Monday, November 16, 2009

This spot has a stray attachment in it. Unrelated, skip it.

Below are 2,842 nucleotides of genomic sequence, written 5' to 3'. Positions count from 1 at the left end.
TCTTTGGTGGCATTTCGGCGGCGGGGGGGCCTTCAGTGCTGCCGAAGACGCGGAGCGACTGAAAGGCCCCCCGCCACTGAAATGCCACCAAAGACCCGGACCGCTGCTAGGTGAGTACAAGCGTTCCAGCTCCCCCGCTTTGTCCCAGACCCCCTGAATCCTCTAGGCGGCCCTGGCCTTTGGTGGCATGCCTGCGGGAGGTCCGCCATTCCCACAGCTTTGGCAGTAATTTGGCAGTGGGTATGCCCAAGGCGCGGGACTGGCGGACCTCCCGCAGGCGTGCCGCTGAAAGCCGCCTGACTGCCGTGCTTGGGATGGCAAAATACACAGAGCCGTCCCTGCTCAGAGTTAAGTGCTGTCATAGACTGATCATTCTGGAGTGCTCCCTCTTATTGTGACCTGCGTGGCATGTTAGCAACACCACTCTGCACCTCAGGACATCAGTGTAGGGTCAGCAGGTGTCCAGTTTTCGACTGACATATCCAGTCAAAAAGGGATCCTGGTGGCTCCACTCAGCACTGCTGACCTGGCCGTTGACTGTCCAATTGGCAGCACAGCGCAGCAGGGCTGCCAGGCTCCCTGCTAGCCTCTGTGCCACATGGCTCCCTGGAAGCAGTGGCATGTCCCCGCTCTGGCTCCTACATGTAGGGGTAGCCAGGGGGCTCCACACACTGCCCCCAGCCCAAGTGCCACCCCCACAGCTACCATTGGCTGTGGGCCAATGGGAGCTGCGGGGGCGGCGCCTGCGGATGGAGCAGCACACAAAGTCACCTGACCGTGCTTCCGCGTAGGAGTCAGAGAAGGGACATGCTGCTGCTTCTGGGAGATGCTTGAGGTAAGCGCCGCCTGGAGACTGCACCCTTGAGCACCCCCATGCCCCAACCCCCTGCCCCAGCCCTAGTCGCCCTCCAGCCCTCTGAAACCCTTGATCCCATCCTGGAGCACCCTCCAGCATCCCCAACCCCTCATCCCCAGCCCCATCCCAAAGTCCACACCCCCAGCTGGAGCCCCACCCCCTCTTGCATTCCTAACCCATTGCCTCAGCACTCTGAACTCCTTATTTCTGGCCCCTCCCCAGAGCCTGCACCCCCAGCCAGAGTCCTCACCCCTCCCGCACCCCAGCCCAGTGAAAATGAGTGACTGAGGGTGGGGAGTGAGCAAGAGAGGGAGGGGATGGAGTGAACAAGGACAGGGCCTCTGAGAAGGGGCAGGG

This is a continuation of my previous posting on reminiscence of my days in Royal Military College and this time I am writing on my sixth form years from 1963 to 1964. The photos above were taken during our class reunion, the top being taken in 2006 and the bottom taken several years before that. There were nineteen of us in the class and their names are as follows:- 1. Abdul Rahman Hj Embong. 2. Abdullah Abdul Rahman. 3. Azzat Kamaluddin. 4. Amin Nordin Abdul Rahman. 5. Abdul Halim Shah. 6. Mohamad Akbar Baba. 7. Mohd. Shaharuddin Bahaudin. 8. Mazlan Hashim. 9. Lawrence Teoh. 10.Hamzah Pilus. 11. Mohd. Noor Harun. 12. Gnanalingam. 13. Gurdial Singh. 14. Chua Jui Leng. 15. Haron Siraj. 16. Khalidas ( Hamzah Abdullah). 17. Ong Ah Hing. 18. Ridzuan Md. Piah. 19. Zawawi Mahmuddin. In the photo which was taken during the first reunion organised by Hamzah Pilus, Allahyarham Ridzuan Md Piah was still around. Lawrence Teoh was already deceased and Ong Ah Hing could not be traced. On both occasions there were those who could not attend the reunion, especially Abdullah Abdul Rahman or fondly known as Dolet. We are all indebted to Hamzah for making the effort to organise both reunions. When we gathered for the 2006 reunion, Gnanalingam made a promise that he would like to have a gathering in 2010 on his ship which is berthed at Westport, and he would like to see all of us again, God willing. I found that the Budak Boys of the Class of '64 were a noisy lot but fun. With classmates such as Gurdial Singh, Chua Jui Leng,Shaharuddin , Ridzuan and Haron Siraj there could never be a dull moment for they were full of mirth. The serious ones like Azzat, Dolet , Rahman Embong, Amin Nordin and Mazlan Hashim, they always made learning a pleasure.In one of the plays where Azzat acted as the Chinese Emperor, it was amusing whenever the dialogue which goes " Go and commit suicide " was uttered to the audience delight.He also acted in the Shakespearean play, "Julius Ceasar " and it was little wonder that he ended up going to Cambridge University. Dolet always took pride with his long essays which I commented that for every ten sentence that he wrote I could shorten it to just one sentence. Ong Ah Hing provided the comic relief though he looked tense. Ridzuan Md Piah always wore his pullover as he was asthmatic and nicknamed the " Polar Bear ". Sadly he passed away a few years ago after being in a coma for several days. Whenever he was hospitalised at the University Malaya Hospital, he would let me know and as far as I could remember I never failed to visit him in hospital. Mohd.Akbar Baba who now lives in Seremban, my hometown, made us laugh with his funny remarks.Hamzah Pilus gave me the impression as the class singer with him strumming the guitar.Gnanalingam made his presence felt by his towering figure and Ridzuan liked to call him " Anak Adam " for reasons only known to himself.Khalidas ( now known as Hamzah Abdullah ) was amongst those who always made himself heard despite his small stature. Lanky Lawrence Teoh who practised as a lawyer (now deceased)appeared preoccupied in his own world and it was a wonder how he could have presented himself before the bench as his daily uniform when in class looked somewhat unkempt. As for Amin Nordin he was immersed in reading Mohd. Iqbal's writings and today he has written many books on his favourite subject mostly inspired by his readings when he was in our class. As for the teachers, I recalled that except for two Europeans, the rest were all Asians. They were Flt. Lt. Mc Connon, Capt. Underwood, OP Balakrishnan, Mr. Seow Bin Hak, Mr. Subramaniam, Mr. Lee Lye Hock, Mr. Lee Shau Kong and En. Idris Tain. It was surprising that it was the Asian teachers who left a lasting impression on me though the expatriates were no less dedicated and excellent teachers. During one of the College term holidays Cikgu Idris Tain led a large group of Budak Boys to the so-called " East Coast Expedition ". For me it was my first experience visiting Kelantan and Trengganu.Mazlan Hashim was kind enough to invite some members of the group with Cikgu Idris to his house in Ledang for a makan and later we were taken to see the " Rodat " which is a special cultural presentation in Trengganu.It was not surprising therefore when the PAS State Government chose him to be the State Secretary even though he was on the verge of retirement. Mohd. Noor Harun and I went to venture into that famous Biaritz Park in Kota Bharu and managed to avoid Cikgu Idris Tain who left the place just as we were about to enter.I wrote a "Sajak " based on the experience and Mohd. Noor's " Sajak " too came out as a response and it appeared in our Malay magazine published by the Persatuan Kebudayaan Kebangsaan which flourished under the leadership of Abdul Rahman Embong ( also known by his nickname as Aji ) When I had to revise for the Higher School Certificate Examination, I was fortunate to do it with Zawawi in the latter part of the weekdays when there were no field activities. We went for discussions at the block which housed the classrooms on the first floor and that helped me a lot in the final preparations. Our class was the first to sit for Malay paper at principal level for the HSC and though not many opted for it( as we were divided into those taking History & Government at principal level and Malay as a principal subject )all who took Malay attained a principal "A" and Mr.Wallwork the Director of Studies was quite impressed. Of course we owed a lot to Cikgu Idris Tain who gave his heart and soul to ensure that we scored. So when he was critically ill and hospitalised at Ampang Puteri Hospital I went with Mohd. Noor Harun to pay him a visit. It was rather sad that I learned of his passing away some time later and I could not attend to pay my last respects. When I served the Ministry of Education he became the Director of Schools and he was a Dato' by then. Typical of his style he gave me a lot of encouragement and advice when the chips were down to which I am still grateful to this day. May ALLAH Bless his Soul and place him amongst the pious. To all my ex-classmates, I offer my sincere apologies if I offend any of them with my statements of which I have no intention of doing so, as I regard our friendship to be the most satisfying and hope they are everlasting.